Sundance breakout The Last Black Man in San Francisco is indefinable, and unmissable: EW review
Piercing study of race, urban gentrification, and male friendship; heady meditation on nostalgia and memory; love letter to a singular city: It’s hard to exactly define The Last Black Man in San Francisco, but it’s impossible not to fall under its spell.
Audiences at Sundance — where it took home both Best Director and a Special Jury Prize — certainly swooned, though the movie may need a different kind of elevator pitch to translate its special alchemy from the hothouse of festival hype to a summer cineplex already crowded with X-Men and Secret Pets.
Maybe it’s enough to say that it’s a romance between a man, his hometown, and a house? And then to add that the man, Jimmie (Jimmie Fails) is smart and funny and sad and complicated, the hometown is one of the most beautiful cities in the world, and the house is the kind of layer-cake Victorian you usually only get to see in bohemian fairytales, or behind the high gates of some Silicon Valley tech mogul’s third estate.
That house is where the nominally employed Jimmie seems to put nearly all his restless energy, bringing his best friend Montgomery (Jonathan Majors) by to touch up the trim or make sure the eaves are in good shape. He loves it, he reveals, because his grandfather built it, though the middle-aged white couple who actually live there would really just like him to get off their lawn.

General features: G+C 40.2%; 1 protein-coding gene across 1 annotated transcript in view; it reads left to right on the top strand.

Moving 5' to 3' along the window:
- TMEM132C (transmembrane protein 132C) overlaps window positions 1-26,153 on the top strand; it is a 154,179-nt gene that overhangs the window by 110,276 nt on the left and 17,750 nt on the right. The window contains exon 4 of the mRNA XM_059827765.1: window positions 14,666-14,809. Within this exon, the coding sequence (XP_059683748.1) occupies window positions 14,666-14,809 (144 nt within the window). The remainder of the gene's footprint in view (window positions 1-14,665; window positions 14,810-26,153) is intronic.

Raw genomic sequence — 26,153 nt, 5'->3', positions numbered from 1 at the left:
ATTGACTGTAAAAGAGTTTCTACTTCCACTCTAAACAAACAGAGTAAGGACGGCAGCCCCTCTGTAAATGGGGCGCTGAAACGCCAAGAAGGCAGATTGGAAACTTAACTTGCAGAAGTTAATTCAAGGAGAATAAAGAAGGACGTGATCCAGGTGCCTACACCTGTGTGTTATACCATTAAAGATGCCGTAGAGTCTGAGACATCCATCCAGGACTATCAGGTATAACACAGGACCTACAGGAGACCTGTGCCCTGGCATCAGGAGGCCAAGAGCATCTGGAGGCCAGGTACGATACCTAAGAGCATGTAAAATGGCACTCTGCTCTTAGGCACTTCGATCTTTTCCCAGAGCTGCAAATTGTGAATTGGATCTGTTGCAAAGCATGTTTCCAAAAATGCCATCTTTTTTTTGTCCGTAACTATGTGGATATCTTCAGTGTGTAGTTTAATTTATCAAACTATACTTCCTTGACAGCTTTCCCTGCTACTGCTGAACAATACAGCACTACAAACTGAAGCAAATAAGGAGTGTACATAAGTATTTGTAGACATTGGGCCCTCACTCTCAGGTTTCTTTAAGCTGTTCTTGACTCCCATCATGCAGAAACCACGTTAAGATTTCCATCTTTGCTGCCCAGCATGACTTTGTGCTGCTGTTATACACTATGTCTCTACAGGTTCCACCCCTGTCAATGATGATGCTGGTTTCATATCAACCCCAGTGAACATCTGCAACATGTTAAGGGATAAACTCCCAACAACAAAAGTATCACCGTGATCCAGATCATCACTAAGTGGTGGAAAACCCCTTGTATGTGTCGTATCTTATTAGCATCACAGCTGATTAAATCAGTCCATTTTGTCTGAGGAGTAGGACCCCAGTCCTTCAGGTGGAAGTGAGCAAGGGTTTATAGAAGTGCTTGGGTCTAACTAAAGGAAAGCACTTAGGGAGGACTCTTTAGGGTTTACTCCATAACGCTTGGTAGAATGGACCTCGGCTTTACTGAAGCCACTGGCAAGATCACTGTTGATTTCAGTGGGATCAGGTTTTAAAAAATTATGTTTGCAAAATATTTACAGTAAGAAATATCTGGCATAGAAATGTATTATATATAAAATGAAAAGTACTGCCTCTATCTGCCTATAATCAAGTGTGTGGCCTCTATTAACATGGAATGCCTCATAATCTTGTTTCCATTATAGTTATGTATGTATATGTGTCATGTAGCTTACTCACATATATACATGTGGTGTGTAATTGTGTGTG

When a legal conflict leaves the place vacant, Jimmie and Montgomery seize their chance; “squatter” seems like the wrong word for how lovingly they care for it, but it’s also probably not a technical term that municipal housing laws are likely to see a lot of nuance in.
Their covert takeover is a central part of Last Black Man’s story, but it hardly comes close to conveying the richness of first-time feature director (and fifth-generation San Franciscan) Joe Talbot’s vision. His city is a place spilling over with character and color, from the swooping hills Jimmie bombs on his skateboard to the wayward crew that assembles every day on their chosen street corner like a sort of urban Greek chorus.
There are friends and family (including Danny Glover and Tichina Arnold), and non-friendlys too (like Finn Wittrock’s unctuous real estate agent), all shot so gorgeously by cinematographer Adam Newport-Berra that nearly every frame could be paused, printed, and hung on a wall. But it’s not a movie for admiring in freeze frame; it’s the kind you fall into with your whole heart and emerge from feeling, for two hours at least, what it is to fully be transported by the magic of film. A